Don’t Buy Tesla Solar Until You Read This Article — Solar Buying Guide

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Image courtesy Tesla

In this article, I’m going to give you a lot of things to consider before buying solar. It isn’t my intent to confuse you or discourage you from buying solar. On the contrary, I think solar is the second most exciting clean technology out there. It is probably more important to the world than electric cars, but I find cars more exciting than electricity.

In this article, I’m going to give you reasons to buy now, reasons to wait till next year, and reasons to wait several years. I’m going to give you reasons to buy a bigger solar system than you planned to buy, and I’ll give you reasons to buy a smaller system than you were planning. I’ll give you reasons to buy your solar system from Tesla, and I’ll give you reasons to buy your solar system from someone else. If that is too confusing for you to think about and you want my impulse-buy suggestions, I suggest you click my referral link to go to Tesla’s solar webpage and get $100 off, put in your address, and buy a system that is one size smaller than the size they recommend.

Though, I do recommend you read the whole article and figure out the right size system for your needs. But if that is too much work, Tesla’s pricing makes it safer for you as a consumer to buy a system slightly smaller than you need than a system bigger than you need, since utilities typically pay you poorly or not at all if you produce more electricity than you need, and there will be many opportunities over the next 25 years of the life of your solar system for you to reduce the electricity needed in your house.

Reasons To Buy A Larger Solar System Than Tesla Or Another Installer Recommends

If any of these apply to you, your electricity needs will probably go up and you may want to get enough solar panels to meet those increased energy needs. Depending on what state you live in, an extra 1 kW of solar panels can add between 2.8 and 4.8 kWh a day of extra production. So an extra 4 kW of Tesla solar (the company only sells blocks of 4.08 kW of solar panels) would mean between 11.2 and 19.2 kWh more electricity per day.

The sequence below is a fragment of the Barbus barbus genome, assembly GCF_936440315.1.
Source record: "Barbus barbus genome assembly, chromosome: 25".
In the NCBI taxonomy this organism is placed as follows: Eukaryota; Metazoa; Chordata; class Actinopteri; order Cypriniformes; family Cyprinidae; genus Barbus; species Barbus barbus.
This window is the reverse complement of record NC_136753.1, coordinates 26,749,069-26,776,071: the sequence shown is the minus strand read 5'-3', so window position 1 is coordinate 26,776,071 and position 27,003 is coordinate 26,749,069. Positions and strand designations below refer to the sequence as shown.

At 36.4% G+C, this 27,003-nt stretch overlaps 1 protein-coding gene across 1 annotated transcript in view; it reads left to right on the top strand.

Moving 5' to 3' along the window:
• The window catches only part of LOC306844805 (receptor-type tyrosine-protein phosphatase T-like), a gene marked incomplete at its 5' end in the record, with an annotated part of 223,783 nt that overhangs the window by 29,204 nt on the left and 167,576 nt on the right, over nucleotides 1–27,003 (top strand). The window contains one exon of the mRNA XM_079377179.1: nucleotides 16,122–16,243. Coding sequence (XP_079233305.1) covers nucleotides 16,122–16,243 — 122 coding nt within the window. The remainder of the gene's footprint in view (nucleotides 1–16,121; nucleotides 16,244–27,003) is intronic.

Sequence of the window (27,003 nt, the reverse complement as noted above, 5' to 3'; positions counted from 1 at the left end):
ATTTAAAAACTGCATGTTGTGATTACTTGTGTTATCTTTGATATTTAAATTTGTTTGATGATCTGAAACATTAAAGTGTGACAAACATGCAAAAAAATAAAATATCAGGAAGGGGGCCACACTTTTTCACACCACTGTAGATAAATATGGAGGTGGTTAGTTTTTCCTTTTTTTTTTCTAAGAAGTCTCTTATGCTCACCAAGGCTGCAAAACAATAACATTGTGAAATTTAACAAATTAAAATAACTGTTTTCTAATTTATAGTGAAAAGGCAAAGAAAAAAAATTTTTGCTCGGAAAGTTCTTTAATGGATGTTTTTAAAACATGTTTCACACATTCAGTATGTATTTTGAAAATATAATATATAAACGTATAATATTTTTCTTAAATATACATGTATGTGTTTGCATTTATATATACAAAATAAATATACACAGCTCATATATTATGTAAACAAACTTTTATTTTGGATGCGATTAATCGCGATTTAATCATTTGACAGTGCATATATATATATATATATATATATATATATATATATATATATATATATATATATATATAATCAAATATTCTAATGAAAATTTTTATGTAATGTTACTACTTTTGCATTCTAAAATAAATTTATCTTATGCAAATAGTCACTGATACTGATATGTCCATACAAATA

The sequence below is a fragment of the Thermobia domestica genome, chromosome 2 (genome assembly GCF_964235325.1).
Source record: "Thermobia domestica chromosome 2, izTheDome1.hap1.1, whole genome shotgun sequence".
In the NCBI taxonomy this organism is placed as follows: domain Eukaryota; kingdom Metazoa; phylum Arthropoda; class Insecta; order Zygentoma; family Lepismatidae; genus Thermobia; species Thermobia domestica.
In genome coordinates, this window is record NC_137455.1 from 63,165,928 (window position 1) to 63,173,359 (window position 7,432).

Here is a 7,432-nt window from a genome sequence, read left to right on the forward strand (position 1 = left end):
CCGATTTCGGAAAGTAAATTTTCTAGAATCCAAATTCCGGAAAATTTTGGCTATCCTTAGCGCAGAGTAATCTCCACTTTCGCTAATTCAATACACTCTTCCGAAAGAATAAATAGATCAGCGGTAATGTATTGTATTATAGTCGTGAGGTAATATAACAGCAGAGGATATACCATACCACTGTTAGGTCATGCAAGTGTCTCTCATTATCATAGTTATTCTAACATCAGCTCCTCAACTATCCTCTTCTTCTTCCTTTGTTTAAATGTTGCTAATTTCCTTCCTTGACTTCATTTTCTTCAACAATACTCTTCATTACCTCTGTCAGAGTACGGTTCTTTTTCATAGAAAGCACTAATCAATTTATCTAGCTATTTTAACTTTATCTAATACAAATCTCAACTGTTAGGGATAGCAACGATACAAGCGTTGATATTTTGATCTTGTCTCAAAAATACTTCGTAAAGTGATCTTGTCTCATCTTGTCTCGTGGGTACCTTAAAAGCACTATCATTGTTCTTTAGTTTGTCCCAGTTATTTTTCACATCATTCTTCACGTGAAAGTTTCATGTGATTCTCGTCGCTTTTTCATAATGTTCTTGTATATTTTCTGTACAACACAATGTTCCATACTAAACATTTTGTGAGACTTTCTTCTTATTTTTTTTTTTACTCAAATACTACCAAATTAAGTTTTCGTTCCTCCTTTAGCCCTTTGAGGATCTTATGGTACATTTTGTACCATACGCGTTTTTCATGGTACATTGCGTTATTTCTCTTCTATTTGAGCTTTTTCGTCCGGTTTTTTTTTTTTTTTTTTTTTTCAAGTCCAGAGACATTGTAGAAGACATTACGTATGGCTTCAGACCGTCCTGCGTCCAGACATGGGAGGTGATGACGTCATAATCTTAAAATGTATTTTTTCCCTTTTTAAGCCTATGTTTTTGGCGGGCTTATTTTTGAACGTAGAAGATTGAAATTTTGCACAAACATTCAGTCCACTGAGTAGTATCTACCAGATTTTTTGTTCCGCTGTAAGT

• If you plan to have more people living in the house in the future or you plan to have one or more people working from the home. The heating and cooling costs are about the same as the number of people increases, but cooking, hot water use, lighting, and electronic use will all increase with more people in the home.
  • You are driving gas or diesel cars now and plan to get one or more electric cars in the next 25 years (which is just about everyone in my opinion). If you drive those two cars a total of 20,000 miles a year and they use a kWh for every 4 miles, you need 5,000 kWh a year to power them. Let’s say you do 80% of your charging at home — that is 4,000 kWh a year, or about 11 kWh a day.

Reasons To Buy A Smaller Solar System Than Tesla Or Another Installer Recommends

If one or more of these apply to you, your electricity needs will probably go down and you may want to get fewer solar panels so that you don’t overproduce. As I mentioned above, overproduction isn’t good for your pocketbook, because you paid good money to buy and install more solar than you need and it is difficult to get compensated for that overproduction — and utilities are unlikely to increase payments for overproduction in the future because, as more and more solar is installed, daytime electricity gets less valuable to society, as I touched on at the end of this article. I got the following efficiency tips in this great article by Scott Cooney and my own research that I shared here:

  • Reduce your heating and cooling electricity use by either installing more insulation and weatherstripping, installing a smart thermostat, and/or upgrading your air conditioning to a higher efficiency unit when it is at its end of life. Many people will get a higher efficiency unit when they have an HVAC system fail, simply because they no longer even sell the low-efficiency units your house likely has. When I replaced my two HVAC systems, which were 10 and 12 Seer, with 16 Seer units in my large house in Florida (which was already well insulated), my bill went down about $1,000 a year, which is about 10,000 kWh, or 27 kWh a day. If I had put solar on to support those old air conditioners, I would have overbuilt my solar by 8 kW, or about $12,136 at Tesla’s current prices!
  • Replacing your hot water heater with a hybrid heat pump unit is another big win. In my house, with only two people and cheap 10 cents/kWh electricity, a hybrid unit will save me $1,700 in electricity costs over its 13 year life. With 4 people living in your house and 20 cents/kWh electricity, your savings would be 4 times as high, or $6,800 over the same 13 year life. As far as solar, for two people, it will save about 4 kWh a day, and for a larger family, it will save about 8 kWh a day. Replacing my water heater is enough in my house to cause me to go from the 8 kW solar system to a 4 kW solar, since I was already not going to fully utilize the 8 kW system.
  • Replace your appliances with high-efficiency units as they wear out. These savings could be about $100 a year if you replace all your appliances, which is about 3 kWh a day.